A quarter of UK student gamblers may be experiencing harm and half said betting has affected their university experience, a study has found.
The survey of 2,003 students at UK universities was conducted in December and found that 71% had gambled in the last 12 months.
Of these, 28% were found to be at “moderate risk” and 24% exhibited “problem gambling” behaviour.
Half of respondents said gambling had impacted their university experience, with 13% having trouble paying for food, 10% missing lectures and tutorials, 10% admitting betting affected their assignments and grades, and 9% struggling to pay bills or for accommodation.
Participants were quizzed on their gambling habits, spending, influences, impacts, sources of funds and help-seeking.
The survey included the short-form Problem Gambling Severity Index: a widely used measure of “problem gambling” in the UK population – which allowed researchers to understand the level of risk experienced by students in the sample.
The poll by research company Censuswide was commissioned by education charity Ygam and Gamstop, the national online self-exclusion service.
It found that 45% of student gamblers were unaware of the support available to them from their universities.
Some 48% said they gambled to make money but just 11% reported winning money in an average week.
A third of student gamblers said they splurged £11-£20 per week on bets, while 23% spent £21-£50 and 13% spent £51-£100.
Some students said they borrowed money to fund the habit, with 8% asking for money from family and friends and 6% using payday loans.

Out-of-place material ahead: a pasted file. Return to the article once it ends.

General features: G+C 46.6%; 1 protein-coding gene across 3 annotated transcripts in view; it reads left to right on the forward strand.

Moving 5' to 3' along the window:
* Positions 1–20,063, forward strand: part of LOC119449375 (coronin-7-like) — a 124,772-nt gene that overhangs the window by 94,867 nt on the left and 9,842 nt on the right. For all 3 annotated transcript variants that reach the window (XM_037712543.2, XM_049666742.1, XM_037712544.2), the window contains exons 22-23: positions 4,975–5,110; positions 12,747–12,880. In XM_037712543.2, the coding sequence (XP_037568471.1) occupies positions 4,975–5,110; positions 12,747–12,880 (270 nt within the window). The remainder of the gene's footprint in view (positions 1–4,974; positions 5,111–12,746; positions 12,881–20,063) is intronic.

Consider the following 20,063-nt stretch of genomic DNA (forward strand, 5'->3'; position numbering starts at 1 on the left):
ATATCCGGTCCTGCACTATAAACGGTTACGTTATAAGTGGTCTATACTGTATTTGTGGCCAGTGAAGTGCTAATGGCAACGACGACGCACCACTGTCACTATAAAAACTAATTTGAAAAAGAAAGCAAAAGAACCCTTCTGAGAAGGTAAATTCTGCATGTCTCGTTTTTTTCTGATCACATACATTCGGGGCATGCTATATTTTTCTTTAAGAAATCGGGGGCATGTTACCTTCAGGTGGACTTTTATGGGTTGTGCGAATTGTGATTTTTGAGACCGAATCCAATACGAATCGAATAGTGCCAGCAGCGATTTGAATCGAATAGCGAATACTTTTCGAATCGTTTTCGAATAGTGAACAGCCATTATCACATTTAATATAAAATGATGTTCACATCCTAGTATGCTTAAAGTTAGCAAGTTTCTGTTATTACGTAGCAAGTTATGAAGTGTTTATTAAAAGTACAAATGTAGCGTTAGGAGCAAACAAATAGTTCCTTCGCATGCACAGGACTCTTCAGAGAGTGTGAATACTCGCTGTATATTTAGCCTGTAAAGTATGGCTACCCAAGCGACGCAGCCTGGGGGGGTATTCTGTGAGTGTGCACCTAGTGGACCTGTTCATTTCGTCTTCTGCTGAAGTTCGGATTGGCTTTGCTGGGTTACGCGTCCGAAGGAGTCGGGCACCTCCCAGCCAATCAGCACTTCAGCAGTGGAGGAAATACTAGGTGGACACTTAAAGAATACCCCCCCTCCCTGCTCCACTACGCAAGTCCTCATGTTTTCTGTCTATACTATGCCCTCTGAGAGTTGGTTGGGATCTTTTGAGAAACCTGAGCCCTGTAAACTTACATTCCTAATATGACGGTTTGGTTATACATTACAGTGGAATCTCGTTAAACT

More than 40% of students have bought cryptocurrency, a digital or virtual and generally unregulated currency, in the last year, higher than the figure for the overall population.
The full report is to be published on Monday and it calls for investment in prevention education in schools to teach young people about the risks related to gambling before they go to university.
Campaigners also want gambling harms to be considered as part of every university’s health and wellbeing strategy.
Ygam chief executive Dr Jane Rigbye said: “We can now see that not only are a large percentage of the student population gambling on a regular basis, many of them are doing so in a way that may cause them to experience harm.
“The data further emphasises the importance of educating our young people on the risks associated with gambling.
“It is crucial that universities engage and take this issue seriously.
“We aim to work closely with many more universities to ensure they can help prevent the harms and support their students when they need it.”
Bray Ash, 29, who is now studying to become a mental health nurse, said: “At university, I dealt with a severe gambling addiction that saw me confined to my room for days at a time.
“Propped up by the money from my student loan, I was able to fall into a gambling addiction that spiralled out of control until one day I managed to work up the courage to talk to my friends and family about it and get myself into rehab.
“At the time when I was first going through university, resources like Gamstop weren’t around.
“Now that they are and they are helping thousands of students, it’s always one of my first recommendations to anyone who feels that they might be experiencing gambling harms.”